So to me it looks obvious that CC-BY-SA is the best default license. There may be other licenses that also meet the criteria, but we would have to consider the compatibility - CC-BY-SA is a very popular license, so it means we have compatibility with many other sites.
Note that the license has to be as open as the community as a whole wants it to be. If an individual wants to be more open than that, there is no problem with this - they can release their own contributions jointly under another license, e.g. CC-BY, or (if they want to keep the share-alike clause, but at the same time allow use by sites using an NC clause) CC-BY-NC-SA.
Regarding the previous contributions which are not under an open license - we should do what we can to release these (getting contributors to release their past contributions), but doing nothing is not in the spirit of free knowledge and software. By not specifying a license, the site is by default the copyright of individual contributors. This is a disaster. Please, let's get a consensus on this ASAP.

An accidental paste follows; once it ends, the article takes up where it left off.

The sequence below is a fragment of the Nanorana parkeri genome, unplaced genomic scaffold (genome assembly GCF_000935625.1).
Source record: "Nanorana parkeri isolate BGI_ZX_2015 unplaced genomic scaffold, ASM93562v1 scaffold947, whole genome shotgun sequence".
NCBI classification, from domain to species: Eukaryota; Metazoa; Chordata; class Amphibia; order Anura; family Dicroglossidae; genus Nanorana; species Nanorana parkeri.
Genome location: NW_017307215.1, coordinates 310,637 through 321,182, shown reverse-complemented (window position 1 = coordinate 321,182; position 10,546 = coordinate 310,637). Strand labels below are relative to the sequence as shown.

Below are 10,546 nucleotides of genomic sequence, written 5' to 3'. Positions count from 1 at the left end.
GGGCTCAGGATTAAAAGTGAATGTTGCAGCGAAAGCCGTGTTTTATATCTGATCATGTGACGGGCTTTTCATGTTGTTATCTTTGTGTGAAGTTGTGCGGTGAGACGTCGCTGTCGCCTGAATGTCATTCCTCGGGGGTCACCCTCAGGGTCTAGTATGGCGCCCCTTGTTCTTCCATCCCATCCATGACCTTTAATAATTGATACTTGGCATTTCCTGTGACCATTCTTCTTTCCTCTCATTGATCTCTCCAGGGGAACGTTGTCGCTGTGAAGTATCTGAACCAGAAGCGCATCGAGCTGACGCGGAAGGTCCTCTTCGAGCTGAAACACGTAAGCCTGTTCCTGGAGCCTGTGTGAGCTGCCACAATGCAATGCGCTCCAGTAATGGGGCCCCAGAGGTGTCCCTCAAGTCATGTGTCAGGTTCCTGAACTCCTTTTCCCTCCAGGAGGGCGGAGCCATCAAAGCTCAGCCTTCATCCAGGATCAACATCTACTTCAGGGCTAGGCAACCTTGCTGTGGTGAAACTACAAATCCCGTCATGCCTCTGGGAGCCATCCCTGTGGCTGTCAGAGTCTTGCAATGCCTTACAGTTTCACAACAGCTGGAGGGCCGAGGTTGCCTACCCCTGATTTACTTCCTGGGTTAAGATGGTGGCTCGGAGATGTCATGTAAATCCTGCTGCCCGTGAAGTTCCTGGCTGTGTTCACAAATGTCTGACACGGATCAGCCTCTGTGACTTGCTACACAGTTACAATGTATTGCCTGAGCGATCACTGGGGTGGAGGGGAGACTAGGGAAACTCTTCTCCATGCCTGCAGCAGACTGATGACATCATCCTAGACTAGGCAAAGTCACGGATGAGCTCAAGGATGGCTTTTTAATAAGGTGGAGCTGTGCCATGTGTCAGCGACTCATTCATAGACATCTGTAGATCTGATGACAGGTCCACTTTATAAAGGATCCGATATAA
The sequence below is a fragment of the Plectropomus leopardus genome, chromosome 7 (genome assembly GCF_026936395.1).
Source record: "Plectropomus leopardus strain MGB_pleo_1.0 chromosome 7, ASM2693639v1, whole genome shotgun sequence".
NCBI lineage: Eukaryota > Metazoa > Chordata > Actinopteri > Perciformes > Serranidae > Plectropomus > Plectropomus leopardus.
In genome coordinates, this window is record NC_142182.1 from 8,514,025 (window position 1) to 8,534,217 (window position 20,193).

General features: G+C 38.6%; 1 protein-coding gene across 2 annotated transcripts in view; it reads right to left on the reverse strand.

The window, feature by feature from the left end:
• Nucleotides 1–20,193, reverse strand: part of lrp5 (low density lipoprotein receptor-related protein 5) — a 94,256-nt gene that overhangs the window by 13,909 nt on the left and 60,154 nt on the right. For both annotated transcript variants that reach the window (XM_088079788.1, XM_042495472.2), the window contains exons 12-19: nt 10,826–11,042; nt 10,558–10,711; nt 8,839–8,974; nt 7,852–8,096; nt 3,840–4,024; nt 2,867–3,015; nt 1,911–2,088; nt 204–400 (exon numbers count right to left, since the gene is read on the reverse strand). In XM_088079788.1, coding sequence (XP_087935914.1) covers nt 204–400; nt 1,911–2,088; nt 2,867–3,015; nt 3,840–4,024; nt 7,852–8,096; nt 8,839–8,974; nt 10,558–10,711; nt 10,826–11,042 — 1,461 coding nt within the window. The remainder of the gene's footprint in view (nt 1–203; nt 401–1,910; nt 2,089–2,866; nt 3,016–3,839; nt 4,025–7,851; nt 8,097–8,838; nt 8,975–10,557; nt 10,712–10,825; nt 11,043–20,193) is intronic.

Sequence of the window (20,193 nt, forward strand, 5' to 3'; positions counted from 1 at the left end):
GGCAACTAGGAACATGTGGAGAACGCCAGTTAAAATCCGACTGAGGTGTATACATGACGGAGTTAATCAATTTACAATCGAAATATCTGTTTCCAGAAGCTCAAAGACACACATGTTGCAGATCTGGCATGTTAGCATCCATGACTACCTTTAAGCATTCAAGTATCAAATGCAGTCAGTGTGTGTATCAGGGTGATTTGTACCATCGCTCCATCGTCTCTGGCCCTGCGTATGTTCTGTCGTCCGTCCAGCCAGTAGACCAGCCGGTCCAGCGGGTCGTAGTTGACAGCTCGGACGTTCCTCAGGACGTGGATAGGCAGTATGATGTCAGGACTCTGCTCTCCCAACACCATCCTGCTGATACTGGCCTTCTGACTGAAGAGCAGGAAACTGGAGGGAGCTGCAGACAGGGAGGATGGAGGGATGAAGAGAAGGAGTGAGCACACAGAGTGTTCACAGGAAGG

Edit: Realizing that the Debian project seems to have not made an announcement yet on their view of CC-BY-SA 3.0, it is probably best to wait for that to be clarified - and then make a decision ASAP. --Chriswaterguy 2008-12-25
- Chris, We prepared a page to choose a license (see the link below). We are waiting for:
The final release of CCZero
Wikipedia to switch to CC-BY-SA 3.0 (which in turn was waiting for GFDL to allows upgrade to CC-BY-SA 3.0).
::Thanks for the links. (I don't know whether you added them now, or I overlooked them before... & I can't find a history page - not used to MoinMoin.) --Chriswaterguy 2008-12-28
<!>Please, let's discuss this issue on debian-www mailing list.
DebianWiki/LicencingTerms/Proposals - Choosing a license
DebianWiki/LicencingTerms/RelicensingStrategy - How to relicense?